Local Government Employment Review: Investigation heavily influenced by HR may render dismissal unfair
The Employment Appeal Tribunal has held that where an investigating officer’s recommendations had been heavily influenced by input from human resources dismissal may be unfair.
The employee, in this case, was investigated after concerns were raised that he had been making suspicious purchases using a company credit card and using a hire car for personal reasons.
A manager was appointed to act as both the investigatory and, if necessary, the disciplinary officer. He was inexperienced in disciplinary proceedings and during the course of preparing his report and decision received advice from the employer’s human resources department. The advice he was given was not limited to matters of law and procedure, and level of appropriate sanctions with a view to achieving consistency. It extended to issues of the employee’s credibility and level of culpability.
The manager’s first draft report contained a number of favourable findings so far as concerned the employee. For example, he found that the employee’s misuse was not deliberate; there was no compelling evidence that the employee’s actions were deliberate; that explanations given by the employee for expenditure on petrol were ‘plausible’ and that he had made a persuasive argument in relation to his fuel expenditure and offered a compelling and plausible justification for fuel use being significantly in excess of that expected by his line manager. The manager’s first draft report indicated that he was minded to find the employee guilty of misconduct rather than gross misconduct and that he thought that the appropriate penalty would be a final written warning.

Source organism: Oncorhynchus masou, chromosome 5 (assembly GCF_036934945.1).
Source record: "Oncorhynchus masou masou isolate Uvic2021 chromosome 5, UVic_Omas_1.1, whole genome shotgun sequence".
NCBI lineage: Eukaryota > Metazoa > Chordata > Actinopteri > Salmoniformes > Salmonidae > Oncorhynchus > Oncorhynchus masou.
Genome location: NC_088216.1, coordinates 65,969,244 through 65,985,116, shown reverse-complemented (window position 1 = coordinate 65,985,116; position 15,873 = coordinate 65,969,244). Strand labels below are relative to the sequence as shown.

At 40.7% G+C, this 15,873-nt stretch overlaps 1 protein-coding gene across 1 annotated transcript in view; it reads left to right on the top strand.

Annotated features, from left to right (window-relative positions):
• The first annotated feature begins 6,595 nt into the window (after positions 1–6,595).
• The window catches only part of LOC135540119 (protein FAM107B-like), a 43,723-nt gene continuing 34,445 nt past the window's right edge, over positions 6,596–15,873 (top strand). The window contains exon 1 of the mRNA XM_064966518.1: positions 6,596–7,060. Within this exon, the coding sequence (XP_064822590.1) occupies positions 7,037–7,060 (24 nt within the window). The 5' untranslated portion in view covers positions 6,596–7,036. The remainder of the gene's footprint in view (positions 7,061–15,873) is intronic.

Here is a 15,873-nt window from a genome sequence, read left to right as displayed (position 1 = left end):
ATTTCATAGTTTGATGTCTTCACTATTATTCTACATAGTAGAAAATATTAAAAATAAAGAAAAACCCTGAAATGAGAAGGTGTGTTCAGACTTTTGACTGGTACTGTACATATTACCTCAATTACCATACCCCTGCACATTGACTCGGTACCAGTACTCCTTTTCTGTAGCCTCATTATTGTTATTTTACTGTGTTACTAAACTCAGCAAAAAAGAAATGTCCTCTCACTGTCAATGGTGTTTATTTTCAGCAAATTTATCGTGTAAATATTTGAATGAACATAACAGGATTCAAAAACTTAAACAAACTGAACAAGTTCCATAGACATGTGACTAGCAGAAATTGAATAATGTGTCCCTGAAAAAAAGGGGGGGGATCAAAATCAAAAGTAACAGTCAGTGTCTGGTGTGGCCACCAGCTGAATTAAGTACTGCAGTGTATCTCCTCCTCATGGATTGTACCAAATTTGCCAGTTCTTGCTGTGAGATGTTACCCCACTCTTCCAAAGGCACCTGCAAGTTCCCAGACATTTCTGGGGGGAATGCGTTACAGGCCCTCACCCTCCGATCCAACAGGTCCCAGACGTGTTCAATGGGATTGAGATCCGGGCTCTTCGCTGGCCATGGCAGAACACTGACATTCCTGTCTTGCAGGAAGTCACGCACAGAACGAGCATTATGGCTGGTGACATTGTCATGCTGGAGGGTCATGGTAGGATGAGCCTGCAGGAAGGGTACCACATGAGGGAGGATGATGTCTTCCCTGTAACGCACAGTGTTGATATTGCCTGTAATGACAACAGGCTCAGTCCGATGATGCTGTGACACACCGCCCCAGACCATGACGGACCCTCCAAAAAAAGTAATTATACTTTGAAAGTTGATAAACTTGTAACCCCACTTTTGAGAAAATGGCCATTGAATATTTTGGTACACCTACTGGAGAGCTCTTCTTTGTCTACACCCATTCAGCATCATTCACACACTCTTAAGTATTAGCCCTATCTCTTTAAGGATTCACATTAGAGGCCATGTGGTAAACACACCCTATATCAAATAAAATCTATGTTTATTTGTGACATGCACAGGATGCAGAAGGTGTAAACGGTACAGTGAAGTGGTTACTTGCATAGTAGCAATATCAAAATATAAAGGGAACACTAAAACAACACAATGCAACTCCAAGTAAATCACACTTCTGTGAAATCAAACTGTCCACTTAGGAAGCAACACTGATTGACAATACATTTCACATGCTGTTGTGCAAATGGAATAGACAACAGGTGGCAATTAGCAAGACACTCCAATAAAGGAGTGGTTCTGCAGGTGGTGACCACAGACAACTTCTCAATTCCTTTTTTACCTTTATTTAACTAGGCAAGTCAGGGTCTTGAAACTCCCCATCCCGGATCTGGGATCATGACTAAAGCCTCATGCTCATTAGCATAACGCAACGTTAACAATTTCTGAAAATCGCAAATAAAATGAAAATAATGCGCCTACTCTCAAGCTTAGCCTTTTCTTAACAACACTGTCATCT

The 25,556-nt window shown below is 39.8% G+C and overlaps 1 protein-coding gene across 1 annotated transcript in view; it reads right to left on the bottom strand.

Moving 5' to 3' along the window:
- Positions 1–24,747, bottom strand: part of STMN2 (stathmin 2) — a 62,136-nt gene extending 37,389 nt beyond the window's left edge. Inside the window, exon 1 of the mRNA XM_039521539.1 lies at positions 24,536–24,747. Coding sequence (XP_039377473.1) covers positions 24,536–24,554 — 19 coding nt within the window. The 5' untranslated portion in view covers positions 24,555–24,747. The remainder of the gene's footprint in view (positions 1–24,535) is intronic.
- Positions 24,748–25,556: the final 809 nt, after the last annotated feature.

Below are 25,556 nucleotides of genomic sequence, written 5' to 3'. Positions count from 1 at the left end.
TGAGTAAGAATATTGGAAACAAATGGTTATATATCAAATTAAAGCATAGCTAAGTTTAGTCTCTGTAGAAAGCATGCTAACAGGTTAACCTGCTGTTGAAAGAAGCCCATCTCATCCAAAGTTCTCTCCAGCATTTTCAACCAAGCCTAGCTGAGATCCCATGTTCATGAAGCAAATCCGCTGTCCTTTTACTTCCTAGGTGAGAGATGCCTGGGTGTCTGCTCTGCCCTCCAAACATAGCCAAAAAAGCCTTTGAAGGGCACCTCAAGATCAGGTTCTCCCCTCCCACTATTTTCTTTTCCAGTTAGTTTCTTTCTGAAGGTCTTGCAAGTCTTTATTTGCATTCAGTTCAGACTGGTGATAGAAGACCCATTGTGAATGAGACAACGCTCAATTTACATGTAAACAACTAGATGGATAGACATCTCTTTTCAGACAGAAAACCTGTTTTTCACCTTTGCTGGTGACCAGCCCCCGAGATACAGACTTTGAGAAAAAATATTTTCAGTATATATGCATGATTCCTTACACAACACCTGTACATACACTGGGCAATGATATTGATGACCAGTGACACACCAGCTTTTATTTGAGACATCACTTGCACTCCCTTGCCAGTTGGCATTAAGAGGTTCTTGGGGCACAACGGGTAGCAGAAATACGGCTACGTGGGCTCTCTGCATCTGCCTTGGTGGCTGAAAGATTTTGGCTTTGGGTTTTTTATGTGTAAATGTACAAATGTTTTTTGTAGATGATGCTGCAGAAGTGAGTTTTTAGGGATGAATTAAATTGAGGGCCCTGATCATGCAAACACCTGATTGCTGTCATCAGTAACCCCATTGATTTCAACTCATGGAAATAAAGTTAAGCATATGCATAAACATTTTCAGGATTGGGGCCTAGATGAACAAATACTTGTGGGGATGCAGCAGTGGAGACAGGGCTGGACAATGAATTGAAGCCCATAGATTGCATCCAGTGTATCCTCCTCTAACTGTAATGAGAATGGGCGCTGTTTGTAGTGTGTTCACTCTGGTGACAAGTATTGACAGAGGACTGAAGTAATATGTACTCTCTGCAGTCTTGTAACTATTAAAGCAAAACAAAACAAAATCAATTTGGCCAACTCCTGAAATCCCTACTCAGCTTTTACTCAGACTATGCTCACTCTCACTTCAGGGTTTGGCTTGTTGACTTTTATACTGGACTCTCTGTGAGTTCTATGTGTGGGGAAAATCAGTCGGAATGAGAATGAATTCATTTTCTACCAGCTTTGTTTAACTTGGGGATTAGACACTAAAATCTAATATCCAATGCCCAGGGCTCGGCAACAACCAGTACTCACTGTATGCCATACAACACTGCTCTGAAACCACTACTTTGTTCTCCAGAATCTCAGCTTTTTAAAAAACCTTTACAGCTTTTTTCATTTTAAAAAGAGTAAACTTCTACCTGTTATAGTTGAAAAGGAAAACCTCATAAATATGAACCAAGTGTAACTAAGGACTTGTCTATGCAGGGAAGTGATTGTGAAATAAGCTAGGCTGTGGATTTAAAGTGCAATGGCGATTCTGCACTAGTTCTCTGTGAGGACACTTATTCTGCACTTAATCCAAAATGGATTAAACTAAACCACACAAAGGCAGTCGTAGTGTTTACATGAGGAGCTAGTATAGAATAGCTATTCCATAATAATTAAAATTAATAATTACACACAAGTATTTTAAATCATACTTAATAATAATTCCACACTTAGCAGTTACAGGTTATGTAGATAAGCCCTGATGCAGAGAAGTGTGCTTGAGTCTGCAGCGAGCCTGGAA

Communications between HR and the manager over a six month period, led to a complete change of view on the manager’s factual findings and recommendations as to sanction. Over the course of various drafts and suggested amendments by HR, favourable comments were removed and replaced with critical comments, the overall view of culpability became one of gross negligence and the recommendation of sanction became summary dismissal for gross misconduct instead of a final written warning.
No new evidence had, however, come to light after the initial report had been prepared.
After the employee was dismissed he brought a claim for unfair dismissal. Dismissing the claim, the tribunal held that the decision was ultimately made by the manager, and that he did not appear to be ‘much influenced’ by the input of HR.
The employee appealed. Allowing the appeal the Employment Appeal Tribunal said that the tribunal should have considered a ruling given by the Supreme Court in 2013 and remitted the case back to the tribunal to reconsider it. The Supreme Court had held that although a dismissing or investigating officer is entitled to seek guidance from human resources or others, such advice should be limited to matters of law and procedure and to ensuring that all necessary matters have been addressed and achieve clarity.
The Employment Appeal Tribunal said that the report of an investigating officer for a disciplinary enquiry must be the product of their own investigations, that the dramatic change in the manager’s approach after intervention by HR was ‘disturbing’, and that HR had clearly involved themselves in issues of culpability, which should have been reserved to the manager.
Case reference: Ramphal v Department for Transport
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